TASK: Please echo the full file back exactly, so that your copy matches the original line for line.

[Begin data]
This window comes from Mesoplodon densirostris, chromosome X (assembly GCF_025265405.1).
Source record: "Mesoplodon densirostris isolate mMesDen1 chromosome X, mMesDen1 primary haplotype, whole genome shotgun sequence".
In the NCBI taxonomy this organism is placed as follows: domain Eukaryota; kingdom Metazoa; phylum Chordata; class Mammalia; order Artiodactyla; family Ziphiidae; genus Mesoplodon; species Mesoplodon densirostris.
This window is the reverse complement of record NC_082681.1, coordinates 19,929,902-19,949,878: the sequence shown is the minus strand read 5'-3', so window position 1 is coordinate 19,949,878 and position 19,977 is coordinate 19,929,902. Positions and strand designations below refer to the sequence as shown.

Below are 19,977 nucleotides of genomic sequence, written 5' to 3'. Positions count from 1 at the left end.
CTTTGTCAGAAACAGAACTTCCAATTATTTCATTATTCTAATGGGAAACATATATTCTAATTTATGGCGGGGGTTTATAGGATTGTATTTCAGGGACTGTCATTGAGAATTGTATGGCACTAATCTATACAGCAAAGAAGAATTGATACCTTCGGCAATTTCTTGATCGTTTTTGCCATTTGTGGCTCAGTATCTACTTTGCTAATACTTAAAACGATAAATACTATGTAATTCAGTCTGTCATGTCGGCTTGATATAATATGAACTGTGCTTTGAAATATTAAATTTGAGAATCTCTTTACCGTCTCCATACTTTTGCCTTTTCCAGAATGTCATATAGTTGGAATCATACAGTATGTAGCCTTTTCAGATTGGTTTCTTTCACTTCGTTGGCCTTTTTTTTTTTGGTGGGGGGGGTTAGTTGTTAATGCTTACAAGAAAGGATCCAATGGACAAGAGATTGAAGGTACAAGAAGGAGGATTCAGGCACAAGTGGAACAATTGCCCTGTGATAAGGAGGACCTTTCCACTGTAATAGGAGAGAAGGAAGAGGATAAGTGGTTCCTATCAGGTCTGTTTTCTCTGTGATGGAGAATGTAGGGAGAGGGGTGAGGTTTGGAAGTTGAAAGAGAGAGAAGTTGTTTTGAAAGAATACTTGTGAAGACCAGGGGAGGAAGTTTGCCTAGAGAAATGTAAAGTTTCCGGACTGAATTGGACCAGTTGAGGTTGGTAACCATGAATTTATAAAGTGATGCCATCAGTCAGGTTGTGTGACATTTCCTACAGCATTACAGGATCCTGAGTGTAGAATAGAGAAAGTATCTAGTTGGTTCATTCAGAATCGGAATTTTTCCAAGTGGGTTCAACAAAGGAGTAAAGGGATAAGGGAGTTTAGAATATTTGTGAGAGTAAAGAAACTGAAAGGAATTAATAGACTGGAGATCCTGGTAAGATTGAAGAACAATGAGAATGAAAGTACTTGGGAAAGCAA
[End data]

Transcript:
This window comes from Mesoplodon densirostris, chromosome X (assembly GCF_025265405.1).
Source record: "Mesoplodon densirostris isolate mMesDen1 chromosome X, mMesDen1 primary haplotype, whole genome shotgun sequence".
In the NCBI taxonomy this organism is placed as follows: domain Eukaryota; kingdom Metazoa; phylum Chordata; class Mammalia; order Artiodactyla; family Ziphiidae; genus Mesoplodon; species Mesoplodon densirostris.
This window is the reverse complement of record NC_082681.1, coordinates 19,929,902-19,949,878: the sequence shown is the minus strand read 5'-3', so window position 1 is coordinate 19,949,878 and position 19,977 is coordinate 19,929,902. Positions and strand designations below refer to the sequence as shown.

Below are 19,977 nucleotides of genomic sequence, written 5' to 3'. Positions count from 1 at the left end.
CTTTGTCAGAAACAGAACTTCCAATTATTTCATTATTCTAATGGGAAACATATATTCTAATTTATGGCGGGGGTTTATAGGATTGTATTTCAGGGACTGTCATTGAGAATTGTATGGCACTAATCTATACAGCAAAGAAGAATTGATACCTTCGGCAATTTCTTGATCGTTTTTGCCATTTGTGGCTCAGTATCTACTTTGCTAATACTTAAAACGATAAATACTATGTAATTCAGTCTGTCATGTCGGCTTGATATAATATGAACTGTGCTTTGAAATATTAAATTTGAGAATCTCTTTACCGTCTCCATACTTTTGCCTTTTCCAGAATGTCATATAGTTGGAATCATACAGTATGTAGCCTTTTCAGATTGGTTTCTTTCACTTCGTTGGCCTTTTTTTTTTTGGTGGGGGGGGTTAGTTGTTAATGCTTACAAGAAAGGATCCAATGGACAAGAGATTGAAGGTACAAGAAGGAGGATTCAGGCACAAGTGGAACAATTGCCCTGTGATAAGGAGGACCTTTCCACTGTAATAGGAGAGAAGGAAGAGGATAAGTGGTTCCTATCAGGTCTGTTTTCTCTGTGATGGAGAATGTAGGGAGAGGGGTGAGGTTTGGAAGTTGAAAGAGAGAGAAGTTGTTTTGAAAGAATACTTGTGAAGACCAGGGGAGGAAGTTTGCCTAGAGAAATGTAAAGTTTCCGGACTGAATTGGACCAGTTGAGGTTGGTAACCATGAATTTATAAAGTGATGCCATCAGTCAGGTTGTGTGACATTTCCTACAGCATTACAGGATCCTGAGTGTAGAATAGAGAAAGTATCTAGTTGGTTCATTCAGAATCGGAATTTTTCCAAGTGGGTTCAACAAAGGAGTAAAGGGATAAGGGAGTTTAGAATATTTGTGAGAGTAAAGAAACTGAAAGGAATTAATAGACTGGAGATCCTGGTAAGATTGAAGAACAATGAGAATGAAAGTACTTGGGAAAGCAA